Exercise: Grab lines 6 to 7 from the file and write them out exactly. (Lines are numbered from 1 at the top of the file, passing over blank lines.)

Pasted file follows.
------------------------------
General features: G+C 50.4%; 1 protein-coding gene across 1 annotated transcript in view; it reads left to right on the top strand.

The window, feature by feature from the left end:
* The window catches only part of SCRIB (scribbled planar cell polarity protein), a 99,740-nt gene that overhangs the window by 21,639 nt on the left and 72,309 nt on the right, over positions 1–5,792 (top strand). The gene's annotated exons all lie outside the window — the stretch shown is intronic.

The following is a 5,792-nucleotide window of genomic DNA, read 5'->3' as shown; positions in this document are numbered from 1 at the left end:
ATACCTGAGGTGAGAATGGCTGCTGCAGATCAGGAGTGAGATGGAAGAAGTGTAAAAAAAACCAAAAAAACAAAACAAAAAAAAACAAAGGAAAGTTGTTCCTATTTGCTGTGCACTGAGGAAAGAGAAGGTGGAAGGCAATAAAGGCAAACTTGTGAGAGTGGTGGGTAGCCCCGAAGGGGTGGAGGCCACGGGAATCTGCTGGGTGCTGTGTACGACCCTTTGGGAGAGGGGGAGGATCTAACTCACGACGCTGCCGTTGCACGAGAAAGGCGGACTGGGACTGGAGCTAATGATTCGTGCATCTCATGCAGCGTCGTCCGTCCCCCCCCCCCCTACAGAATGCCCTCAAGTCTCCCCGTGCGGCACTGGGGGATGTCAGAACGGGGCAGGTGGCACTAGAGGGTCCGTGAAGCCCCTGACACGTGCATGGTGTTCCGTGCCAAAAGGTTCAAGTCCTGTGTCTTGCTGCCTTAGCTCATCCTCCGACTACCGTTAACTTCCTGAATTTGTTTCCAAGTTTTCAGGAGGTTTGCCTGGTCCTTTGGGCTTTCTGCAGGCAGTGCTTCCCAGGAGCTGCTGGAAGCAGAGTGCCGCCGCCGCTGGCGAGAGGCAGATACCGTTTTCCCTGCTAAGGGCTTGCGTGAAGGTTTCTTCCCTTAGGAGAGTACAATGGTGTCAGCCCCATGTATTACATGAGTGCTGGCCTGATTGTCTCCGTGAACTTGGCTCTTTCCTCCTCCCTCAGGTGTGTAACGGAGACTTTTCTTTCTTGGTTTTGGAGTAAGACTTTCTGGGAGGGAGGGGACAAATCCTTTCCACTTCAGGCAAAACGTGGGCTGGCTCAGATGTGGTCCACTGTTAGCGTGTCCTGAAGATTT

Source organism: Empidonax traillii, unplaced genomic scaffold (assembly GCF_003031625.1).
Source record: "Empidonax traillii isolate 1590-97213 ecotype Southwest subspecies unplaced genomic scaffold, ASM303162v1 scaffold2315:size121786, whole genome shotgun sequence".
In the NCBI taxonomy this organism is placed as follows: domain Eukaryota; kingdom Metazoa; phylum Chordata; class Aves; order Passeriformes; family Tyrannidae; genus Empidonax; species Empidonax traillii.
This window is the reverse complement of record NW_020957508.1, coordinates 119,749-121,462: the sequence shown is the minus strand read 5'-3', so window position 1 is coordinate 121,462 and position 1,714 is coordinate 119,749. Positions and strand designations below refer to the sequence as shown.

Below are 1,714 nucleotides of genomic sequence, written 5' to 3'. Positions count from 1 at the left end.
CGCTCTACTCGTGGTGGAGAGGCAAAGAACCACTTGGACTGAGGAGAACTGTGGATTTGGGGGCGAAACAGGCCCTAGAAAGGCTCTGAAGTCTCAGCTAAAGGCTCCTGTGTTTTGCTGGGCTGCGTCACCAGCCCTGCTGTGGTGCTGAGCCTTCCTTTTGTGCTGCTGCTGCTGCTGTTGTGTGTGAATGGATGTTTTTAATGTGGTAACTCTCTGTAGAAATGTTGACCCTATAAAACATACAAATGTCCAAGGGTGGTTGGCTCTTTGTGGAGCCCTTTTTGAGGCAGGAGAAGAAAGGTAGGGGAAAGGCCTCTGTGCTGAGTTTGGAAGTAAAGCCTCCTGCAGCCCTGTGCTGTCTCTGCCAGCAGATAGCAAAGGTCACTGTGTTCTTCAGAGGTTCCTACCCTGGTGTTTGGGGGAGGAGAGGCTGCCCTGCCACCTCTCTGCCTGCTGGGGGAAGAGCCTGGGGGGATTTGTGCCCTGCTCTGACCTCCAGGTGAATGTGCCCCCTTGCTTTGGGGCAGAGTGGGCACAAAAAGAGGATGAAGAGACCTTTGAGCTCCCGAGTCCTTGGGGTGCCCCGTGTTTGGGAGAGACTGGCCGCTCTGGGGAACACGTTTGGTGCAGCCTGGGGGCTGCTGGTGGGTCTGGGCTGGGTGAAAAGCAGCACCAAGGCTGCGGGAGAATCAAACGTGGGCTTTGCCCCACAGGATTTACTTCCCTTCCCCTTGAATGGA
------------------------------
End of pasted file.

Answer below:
Source organism: Empidonax traillii, unplaced genomic scaffold (assembly GCF_003031625.1).
Source record: "Empidonax traillii isolate 1590-97213 ecotype Southwest subspecies unplaced genomic scaffold, ASM303162v1 scaffold2315:size121786, whole genome shotgun sequence".